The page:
Nanoparticles That Effectively Deliver Charge-Neutral Oligonucleotide Analog Drugs into Cells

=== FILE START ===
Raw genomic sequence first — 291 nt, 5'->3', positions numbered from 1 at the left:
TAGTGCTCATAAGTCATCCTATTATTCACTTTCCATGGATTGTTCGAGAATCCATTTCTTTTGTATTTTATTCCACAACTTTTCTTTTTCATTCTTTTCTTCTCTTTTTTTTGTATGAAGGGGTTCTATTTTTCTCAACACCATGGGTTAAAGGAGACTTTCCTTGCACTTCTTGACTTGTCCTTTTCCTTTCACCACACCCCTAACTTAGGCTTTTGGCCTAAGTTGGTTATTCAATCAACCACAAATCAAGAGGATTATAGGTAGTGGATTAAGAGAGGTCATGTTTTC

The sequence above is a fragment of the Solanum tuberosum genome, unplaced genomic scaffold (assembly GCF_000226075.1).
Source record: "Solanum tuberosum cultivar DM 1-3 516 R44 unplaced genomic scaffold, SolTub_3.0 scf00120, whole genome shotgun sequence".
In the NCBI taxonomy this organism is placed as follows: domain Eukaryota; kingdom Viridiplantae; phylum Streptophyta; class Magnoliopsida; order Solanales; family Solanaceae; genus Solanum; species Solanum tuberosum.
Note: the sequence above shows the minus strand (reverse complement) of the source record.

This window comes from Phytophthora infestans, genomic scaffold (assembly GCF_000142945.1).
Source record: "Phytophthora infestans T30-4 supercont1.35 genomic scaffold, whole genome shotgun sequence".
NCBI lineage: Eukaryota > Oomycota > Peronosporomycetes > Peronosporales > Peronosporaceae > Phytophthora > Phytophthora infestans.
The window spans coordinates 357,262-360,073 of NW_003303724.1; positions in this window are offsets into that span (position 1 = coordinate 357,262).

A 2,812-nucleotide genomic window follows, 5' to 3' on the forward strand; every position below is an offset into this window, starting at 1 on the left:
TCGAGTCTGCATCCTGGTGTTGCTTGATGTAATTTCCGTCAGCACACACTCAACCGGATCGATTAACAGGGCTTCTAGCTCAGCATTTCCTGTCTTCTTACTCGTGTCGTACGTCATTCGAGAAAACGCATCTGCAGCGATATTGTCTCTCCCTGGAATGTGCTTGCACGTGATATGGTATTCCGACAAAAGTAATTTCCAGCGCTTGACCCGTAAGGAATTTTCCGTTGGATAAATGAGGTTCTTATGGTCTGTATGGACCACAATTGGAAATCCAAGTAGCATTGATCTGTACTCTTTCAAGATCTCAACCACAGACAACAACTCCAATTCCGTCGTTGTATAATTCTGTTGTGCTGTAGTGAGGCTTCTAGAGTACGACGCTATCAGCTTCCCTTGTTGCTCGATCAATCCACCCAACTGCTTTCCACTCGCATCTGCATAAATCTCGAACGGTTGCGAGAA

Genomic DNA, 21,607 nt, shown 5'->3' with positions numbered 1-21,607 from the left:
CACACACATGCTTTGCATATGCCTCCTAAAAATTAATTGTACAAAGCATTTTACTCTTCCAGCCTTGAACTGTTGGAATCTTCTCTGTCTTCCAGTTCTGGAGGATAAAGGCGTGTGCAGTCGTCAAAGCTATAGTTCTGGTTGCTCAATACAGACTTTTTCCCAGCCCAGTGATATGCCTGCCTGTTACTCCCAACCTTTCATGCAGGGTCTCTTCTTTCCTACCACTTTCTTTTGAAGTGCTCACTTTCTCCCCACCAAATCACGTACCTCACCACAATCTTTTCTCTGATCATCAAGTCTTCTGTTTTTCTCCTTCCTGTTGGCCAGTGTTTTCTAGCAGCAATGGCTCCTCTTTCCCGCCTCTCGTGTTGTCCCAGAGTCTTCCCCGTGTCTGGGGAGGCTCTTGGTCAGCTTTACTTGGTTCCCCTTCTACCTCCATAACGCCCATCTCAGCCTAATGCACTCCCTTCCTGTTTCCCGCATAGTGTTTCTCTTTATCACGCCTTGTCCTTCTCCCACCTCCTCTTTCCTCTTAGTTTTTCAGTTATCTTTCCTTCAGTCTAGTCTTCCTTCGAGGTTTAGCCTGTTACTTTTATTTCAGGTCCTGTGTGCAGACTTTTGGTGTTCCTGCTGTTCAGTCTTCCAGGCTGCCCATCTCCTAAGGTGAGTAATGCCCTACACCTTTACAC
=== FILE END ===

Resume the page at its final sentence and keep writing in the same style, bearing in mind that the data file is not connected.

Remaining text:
Therapeutic oligonucleotide analogs represent a new and promising family of drugs that act on nucleic acid targets such as RNA or DNA; however, their effectiveness has been limited due to difficulty crossing the cell membrane. A new delivery approach based on cell-penetrating peptide nanoparticles can efficiently transport charge-neutral oligonucleotide analogs into cells, as reported online on January 16, 2015 in an open-access article in Nucleic Acid Therapeutics, a peer-reviewed journal from Mary Ann Liebert, Inc., publishers. In the article, entitled "Peptide Nanoparticle Delivery of Charge-Neutral Splice-Switching Morpholino Oligonucleotides," Dr. Peter Järver form the Medical Research Council (MRC) on the Cambridge Biomedical Campus (UK) and coauthors also from the Cambridge Biomedical Campus (U.K.), and also from Karolinska University Hospital (Huddinge, Sweden), Stockholm University (Sweden), Alexandria University (Egypt), and University of Oxford (UK), note that while delivery systems exist to facilitate cell entry of negatively charged oligonucleotide drugs, these approaches are not effective for charge-neutral oligonucleotide analogs. The authors describe lipid-functionalized peptides that form a complex with charge-neutral morpholino oligonucleotides, enabling them to cross into cells and retain their biological activity. "The exploitation of phosphorodiamidate morpholinos represents an exciting approach to treating a number of therapeutic targets," says Nucleic Acid Therapeutics Executive Editor Graham C. Parker, Ph.D., The Carman and Ann Adams Department of Pediatrics, Wayne State University School of Medicine, Children's Hospital of Michigan, Detroit, Michigan, an who was not involved in the research.
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